Multicasting is the strategy needed to efficiently distribute messages to many recipients without running into size limitations (also known as scalability problems). Its primary purposes in PSYC thus is to deliver presence, chatrooms, newscasts and whatever else you may choose to share with more than one other person.

PSYC has a routing layer formerly called MMP. It has a fundamental builtin notion of context and multicasting. The actual implementation of multicasting albeit is flexible and free for any brilliant mind to improve. Let's get into some details on this continously amazing topic in elaborate chat technology. See CryptoChat for encrypted multicast chatrooms.


Routing Concepts and Strategies

Three meanings of multicast

The word multicast is frequently used to intend the IP Multicast protocol, which has confusing implications since IP Multicast has more and more been abused to do other jobs like broadcasting in LANs, which has nothing to do with the original idea behind the word multicast.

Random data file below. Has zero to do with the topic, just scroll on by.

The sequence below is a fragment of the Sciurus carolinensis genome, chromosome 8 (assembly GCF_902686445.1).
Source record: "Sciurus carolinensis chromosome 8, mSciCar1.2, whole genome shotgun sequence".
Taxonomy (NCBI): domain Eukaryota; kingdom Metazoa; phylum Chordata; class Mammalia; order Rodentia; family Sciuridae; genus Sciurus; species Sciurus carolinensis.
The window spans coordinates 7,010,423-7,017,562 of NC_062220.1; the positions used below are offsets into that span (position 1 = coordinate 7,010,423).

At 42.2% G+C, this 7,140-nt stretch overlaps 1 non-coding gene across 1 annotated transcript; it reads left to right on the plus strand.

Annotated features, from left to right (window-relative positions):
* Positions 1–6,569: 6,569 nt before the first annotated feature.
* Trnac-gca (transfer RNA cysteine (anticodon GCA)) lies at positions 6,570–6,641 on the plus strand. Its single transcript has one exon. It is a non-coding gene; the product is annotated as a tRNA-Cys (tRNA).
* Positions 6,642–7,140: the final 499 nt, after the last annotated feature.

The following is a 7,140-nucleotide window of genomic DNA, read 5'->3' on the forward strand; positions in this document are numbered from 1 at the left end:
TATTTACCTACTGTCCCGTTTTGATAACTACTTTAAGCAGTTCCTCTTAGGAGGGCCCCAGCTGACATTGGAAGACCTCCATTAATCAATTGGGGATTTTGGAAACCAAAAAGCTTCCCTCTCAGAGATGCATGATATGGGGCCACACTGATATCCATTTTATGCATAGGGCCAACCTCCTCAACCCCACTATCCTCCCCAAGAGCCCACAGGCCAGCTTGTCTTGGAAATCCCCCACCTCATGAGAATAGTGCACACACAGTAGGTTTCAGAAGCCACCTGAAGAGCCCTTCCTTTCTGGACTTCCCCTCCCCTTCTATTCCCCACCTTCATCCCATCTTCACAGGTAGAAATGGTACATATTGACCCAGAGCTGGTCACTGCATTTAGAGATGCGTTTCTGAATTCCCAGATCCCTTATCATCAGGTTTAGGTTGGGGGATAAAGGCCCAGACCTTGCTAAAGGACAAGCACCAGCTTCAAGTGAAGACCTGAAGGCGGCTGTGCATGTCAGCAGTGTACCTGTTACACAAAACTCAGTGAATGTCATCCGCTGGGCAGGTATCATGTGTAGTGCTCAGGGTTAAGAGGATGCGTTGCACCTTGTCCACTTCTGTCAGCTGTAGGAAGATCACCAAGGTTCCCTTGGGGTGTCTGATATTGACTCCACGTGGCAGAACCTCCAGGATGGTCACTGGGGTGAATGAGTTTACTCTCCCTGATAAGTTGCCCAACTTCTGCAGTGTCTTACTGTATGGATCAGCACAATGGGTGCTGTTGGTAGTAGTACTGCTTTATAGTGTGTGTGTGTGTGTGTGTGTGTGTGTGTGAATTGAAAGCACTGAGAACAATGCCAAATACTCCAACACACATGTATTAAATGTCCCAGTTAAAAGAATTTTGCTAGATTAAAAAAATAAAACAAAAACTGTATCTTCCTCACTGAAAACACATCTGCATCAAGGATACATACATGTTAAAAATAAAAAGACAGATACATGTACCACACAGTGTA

IP Multicast is an implementation of the multicast concept which doesn't work for a lot of scenarios that PSYC operates in, so PSYC looks at implementing several of its own ideas of multicast.

Recently folks in the XMPP have started using the word multicast too, but they watered it down to mean any form of addressing that will eventually reach multiple recipients. According to their idea of multicast, whenever you write an e-mail with Cc: headers, you are multicasting. Of course everyone at IETF would disagree that SMTP is suddenly to be rediscovered a multicast protocol.

In fact there is a general inflationary trend to use the word multicast as a usage pattern rather than as a technical requirement. On there was a request for multicast document sharing. It prompted a big choice of fine solutions, none of them actually implementing multicast if I'm not mistaken. I presume those solutions typically work for up to a dozen users, so it doesn't matter.

What is Multicasting then?

So we are talking about the concept of multicasting and of the many possibilities to implement it ourselves. See also Wikipedia:Multicast.

Here's to a quick FAQ session:

<Shoraneth> like ... if I have 15 buddies on whom I need to notify of my presence, my server would instead send only one notification to the server and let the receiving server notify the other users, rather than me notify each one individually?